Fantastic Beasts Review

Let me start this review by saying that I highly enjoyed this film.  J.K. Rowling has a true gift for creating whimsy and a world full of magic that seems so tangible and reachable.  So with that in mind, understand that I enjoyed this film, because a majority of this review will come across negative or overly critical.  I feel that it is important to deal with the film’s shortcomings, for I hope the remainder of the series will overcome them to create something on par with the main Harry Potter films.  Once again, I am not trying to sound mean in the following paragraphs, because I did truly enjoy the film.

Fantastic Beasts and Where to Find Them is directed by David Yates and written by the singular J.K. Rowling, starring Eddie Redmayne as the magizooligist Newt Scamander, who travels to 1920s New York City and soon finds himself entangled in a story of mystery and miscommunication.  Newt quickly finds trouble as he loses some of the magical creatures he’s bringing to America at the same time that muggles (called no-maj in the States) are learning about and immediately mistrusting the witches and wizards and as a dark violent force terrorizes the city.

There is a lot going on in the film, and like the previous installments, the magic on display and the characters are the best part of the stories.  The film has some major pacing issues, but damn, does J.K. Rowling know how to build a world.  Her world, even one filled with magic, feels real and grounded because the characters, whether magical or not, feel real and have true personalities.  These are characters I want to see more of their lives. From the Second Salem group to Queenie, I wanted more.  And then I there were some characters that were empty and very underdeveloped.

Putting it simply, Jon Voight was wasted.  He is important for one plot element, but he is not a full fledged character.  Maybe he and his sons will come back for sequels, but as of this first film, his character and stories could have easily been cut or should have been rewritten.  It is just one moment in an otherwise good film of plotting issues.  So many of my complaints comes down to things that are the same as the aspects I love.  Essentially, for some world building I love, there are some world building pieces I didn’t enjoy.  For characters I really enjoyed, there were others that were forgettable or pointless.  For every cute great and truly fantastic beast, there was some creatures with really shoddy CGI.

This film is uneven with some pacing issues.  JK Rowling can create great heroes, interesting villains and wonderful worlds, but she has a habit of putting too much in at once.  Maybe this is an issue coming down to her transitioning from a novelist to a screenwriter.  You can’t fit as much development in a film as a novel.  Long form storytelling always is a better option than film to tell a story with many characters.  A film can do it, but it is hard.  Fantastic Beasts falls into the trappings of an overstuffed film that has too much occurring from the very beginning.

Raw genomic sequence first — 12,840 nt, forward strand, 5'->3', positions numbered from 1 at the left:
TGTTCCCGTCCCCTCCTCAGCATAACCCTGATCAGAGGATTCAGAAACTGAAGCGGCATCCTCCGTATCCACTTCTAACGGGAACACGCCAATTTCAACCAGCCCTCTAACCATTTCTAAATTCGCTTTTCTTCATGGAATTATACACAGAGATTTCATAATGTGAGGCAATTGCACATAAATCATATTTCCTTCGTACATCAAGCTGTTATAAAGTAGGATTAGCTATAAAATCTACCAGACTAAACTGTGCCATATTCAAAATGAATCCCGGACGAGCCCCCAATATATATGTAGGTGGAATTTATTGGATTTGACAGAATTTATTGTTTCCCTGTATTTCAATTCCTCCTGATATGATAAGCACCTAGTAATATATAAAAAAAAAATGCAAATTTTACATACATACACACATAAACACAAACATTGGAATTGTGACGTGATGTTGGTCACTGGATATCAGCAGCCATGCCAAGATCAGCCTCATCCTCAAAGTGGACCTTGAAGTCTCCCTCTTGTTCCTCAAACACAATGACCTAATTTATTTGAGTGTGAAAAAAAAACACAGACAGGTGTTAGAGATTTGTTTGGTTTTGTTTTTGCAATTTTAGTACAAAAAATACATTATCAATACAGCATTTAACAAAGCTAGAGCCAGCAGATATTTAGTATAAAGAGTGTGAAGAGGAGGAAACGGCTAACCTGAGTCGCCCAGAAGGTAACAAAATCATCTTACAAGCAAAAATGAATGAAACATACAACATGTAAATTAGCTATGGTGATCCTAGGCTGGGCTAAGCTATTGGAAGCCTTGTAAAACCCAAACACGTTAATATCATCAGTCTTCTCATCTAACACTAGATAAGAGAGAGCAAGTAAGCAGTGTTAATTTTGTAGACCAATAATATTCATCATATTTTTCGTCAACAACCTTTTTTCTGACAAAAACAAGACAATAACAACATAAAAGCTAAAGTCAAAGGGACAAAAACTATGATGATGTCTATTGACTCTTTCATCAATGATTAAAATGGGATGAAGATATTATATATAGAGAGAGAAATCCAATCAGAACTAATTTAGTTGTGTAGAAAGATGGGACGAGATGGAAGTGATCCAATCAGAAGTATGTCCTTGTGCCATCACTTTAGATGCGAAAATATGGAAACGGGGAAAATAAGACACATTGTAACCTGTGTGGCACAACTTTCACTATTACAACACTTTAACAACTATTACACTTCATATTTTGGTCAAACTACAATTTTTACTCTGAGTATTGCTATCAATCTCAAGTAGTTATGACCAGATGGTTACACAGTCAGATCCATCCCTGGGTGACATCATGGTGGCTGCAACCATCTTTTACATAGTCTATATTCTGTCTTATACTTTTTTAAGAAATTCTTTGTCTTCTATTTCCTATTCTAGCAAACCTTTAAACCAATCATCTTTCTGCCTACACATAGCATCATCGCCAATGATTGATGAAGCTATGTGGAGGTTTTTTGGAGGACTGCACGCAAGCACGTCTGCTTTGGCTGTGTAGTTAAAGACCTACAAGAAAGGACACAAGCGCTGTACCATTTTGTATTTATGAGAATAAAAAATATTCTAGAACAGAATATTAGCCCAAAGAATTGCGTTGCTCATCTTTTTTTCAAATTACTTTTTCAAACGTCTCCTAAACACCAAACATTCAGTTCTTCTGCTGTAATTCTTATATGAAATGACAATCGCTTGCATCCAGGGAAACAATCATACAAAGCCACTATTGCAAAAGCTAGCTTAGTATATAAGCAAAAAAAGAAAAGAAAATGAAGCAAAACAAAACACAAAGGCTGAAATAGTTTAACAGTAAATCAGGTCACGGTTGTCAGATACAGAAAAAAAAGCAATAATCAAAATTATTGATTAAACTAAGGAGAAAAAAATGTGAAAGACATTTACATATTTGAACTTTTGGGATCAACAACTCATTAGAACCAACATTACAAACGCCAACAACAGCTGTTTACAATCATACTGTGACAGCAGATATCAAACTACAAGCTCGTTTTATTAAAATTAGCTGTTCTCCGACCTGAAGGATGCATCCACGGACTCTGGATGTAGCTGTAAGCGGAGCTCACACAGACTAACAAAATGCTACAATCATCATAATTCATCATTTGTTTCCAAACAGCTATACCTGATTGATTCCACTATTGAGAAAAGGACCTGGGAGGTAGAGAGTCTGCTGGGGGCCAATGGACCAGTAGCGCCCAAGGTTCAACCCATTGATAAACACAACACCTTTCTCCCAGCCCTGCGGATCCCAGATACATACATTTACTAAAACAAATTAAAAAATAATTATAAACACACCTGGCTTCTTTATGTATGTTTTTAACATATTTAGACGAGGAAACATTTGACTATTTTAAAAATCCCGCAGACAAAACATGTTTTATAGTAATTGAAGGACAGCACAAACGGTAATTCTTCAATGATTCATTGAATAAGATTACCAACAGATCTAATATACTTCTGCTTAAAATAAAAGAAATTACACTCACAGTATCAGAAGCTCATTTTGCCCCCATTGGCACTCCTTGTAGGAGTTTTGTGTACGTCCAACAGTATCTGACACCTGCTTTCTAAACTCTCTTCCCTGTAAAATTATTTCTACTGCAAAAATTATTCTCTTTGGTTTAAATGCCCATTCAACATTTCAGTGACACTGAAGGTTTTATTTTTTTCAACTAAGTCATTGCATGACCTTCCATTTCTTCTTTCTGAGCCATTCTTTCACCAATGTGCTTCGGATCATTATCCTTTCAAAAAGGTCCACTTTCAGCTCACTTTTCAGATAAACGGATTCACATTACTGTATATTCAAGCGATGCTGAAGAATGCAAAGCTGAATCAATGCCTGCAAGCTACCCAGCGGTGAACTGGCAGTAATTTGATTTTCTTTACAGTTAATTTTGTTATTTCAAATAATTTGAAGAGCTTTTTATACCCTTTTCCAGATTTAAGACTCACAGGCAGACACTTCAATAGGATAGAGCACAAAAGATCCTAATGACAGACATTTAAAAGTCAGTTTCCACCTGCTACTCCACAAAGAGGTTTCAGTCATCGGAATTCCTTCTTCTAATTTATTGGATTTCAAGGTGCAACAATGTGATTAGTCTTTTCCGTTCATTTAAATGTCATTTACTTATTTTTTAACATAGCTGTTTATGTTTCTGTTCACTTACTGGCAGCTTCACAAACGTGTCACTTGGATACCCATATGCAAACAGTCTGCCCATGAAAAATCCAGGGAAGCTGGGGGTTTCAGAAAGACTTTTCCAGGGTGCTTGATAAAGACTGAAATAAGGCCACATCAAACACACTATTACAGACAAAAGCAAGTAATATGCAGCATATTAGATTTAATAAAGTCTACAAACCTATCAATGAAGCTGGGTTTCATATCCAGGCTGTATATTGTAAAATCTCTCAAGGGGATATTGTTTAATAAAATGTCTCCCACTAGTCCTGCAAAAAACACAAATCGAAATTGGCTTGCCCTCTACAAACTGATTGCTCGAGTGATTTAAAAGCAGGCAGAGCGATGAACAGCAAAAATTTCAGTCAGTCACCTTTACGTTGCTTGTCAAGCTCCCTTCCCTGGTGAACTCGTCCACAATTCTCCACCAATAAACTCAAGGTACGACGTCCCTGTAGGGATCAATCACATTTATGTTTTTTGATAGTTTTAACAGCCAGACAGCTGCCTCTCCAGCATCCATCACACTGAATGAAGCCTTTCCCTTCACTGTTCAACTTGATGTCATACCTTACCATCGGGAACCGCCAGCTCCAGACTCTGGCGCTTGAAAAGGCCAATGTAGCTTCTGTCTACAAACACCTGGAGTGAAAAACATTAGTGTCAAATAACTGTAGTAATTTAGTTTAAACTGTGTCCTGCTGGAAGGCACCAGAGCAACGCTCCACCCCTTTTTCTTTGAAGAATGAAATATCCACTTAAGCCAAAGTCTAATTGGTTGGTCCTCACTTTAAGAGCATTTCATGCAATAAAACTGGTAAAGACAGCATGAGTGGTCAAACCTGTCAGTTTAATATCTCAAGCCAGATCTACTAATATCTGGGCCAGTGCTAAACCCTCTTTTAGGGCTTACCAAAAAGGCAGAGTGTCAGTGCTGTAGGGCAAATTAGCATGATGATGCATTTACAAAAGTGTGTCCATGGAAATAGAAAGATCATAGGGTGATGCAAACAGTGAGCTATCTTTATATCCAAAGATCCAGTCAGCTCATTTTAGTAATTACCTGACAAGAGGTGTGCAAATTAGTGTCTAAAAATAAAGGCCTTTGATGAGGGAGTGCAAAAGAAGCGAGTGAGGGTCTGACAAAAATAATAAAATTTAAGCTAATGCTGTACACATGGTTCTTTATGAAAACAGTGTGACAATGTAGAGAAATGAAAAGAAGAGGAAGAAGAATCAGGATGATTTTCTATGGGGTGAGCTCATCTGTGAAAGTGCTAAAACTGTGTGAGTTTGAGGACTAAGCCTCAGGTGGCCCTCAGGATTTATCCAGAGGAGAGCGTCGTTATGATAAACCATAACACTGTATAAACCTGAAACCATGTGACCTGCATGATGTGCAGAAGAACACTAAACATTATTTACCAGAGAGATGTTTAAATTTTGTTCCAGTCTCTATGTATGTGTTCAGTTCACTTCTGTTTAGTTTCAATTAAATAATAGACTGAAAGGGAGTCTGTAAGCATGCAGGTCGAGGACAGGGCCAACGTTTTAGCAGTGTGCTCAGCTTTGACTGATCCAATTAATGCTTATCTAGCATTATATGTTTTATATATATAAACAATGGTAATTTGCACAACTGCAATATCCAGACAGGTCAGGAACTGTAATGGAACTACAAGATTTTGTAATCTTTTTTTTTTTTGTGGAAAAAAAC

The opening scene whisks newspaper headlines so quickly, I couldn’t catch the important story elements introduced.  It is so poorly edited and displayed, I was worried that the rest of the film would follow suit.  Then characters are introduced and basically dropped or given no development, like the aforementioned Voight or the Second Salem lot.  Ezra Miller and Samantha Morton were amazing in this film, as they always are.  But I don’t learn much about Morton’s villain as much as I wanted.  In short, she plays a muggle/no-maj who knows of the existence of wizards and witches and wants to educate the world on their existence by proclaiming their “evilness” and preaching their extermination.  It’s heavy and fascinating stuff, cut short by underdevelopment.  The idea that wizards are dangerous to muggles and they should be killed is a dark theme to explore, but the film never fully embraces it.  I wish it did, because this film has some dark aspects that are terrifying.

There is a magic version of the electric chair and it is horrifying.  There is child abuse and hints of sexual abuse.  The dark force entity, which I won’t spoil here, is essentially a metaphor for repressed sexually and anger and depression.  It represents when someone internalizes all of the hate and anger and sadness one feels, and the dangerous explosions of frustration and lashing out that can occur from that repression.  This film is worthy of exploring it, but then it forgets the heavy imagery it previously showed and has Eddie Redmayne do a weird mating dance for a magic rhino.  Yes it’s weird and odd and unexpected, but it could have been cut to show more of Colin Farrell being magnificent as Graves (and no I won’t talk about Graves too much because it will just make me upset).

So much of the movie could have been improved with perhaps one more rewrite, tightening up certain story beats and adding some scenes expanding motivations and backstories.  Then the film could have been great, because so many of this film is rather brilliant.  I wish Fogler’s Jacob was the main character, I wish there was more Second Salem, I wish small characters which have big name actors associated with them would have more development, I wish the CG was better.  But that’s not the film I saw, not the one I got.  But if they make four more films, I hope they learn from this film, because the world presented is more adult and different from the Harry Potter films, and it is one worth exploring.



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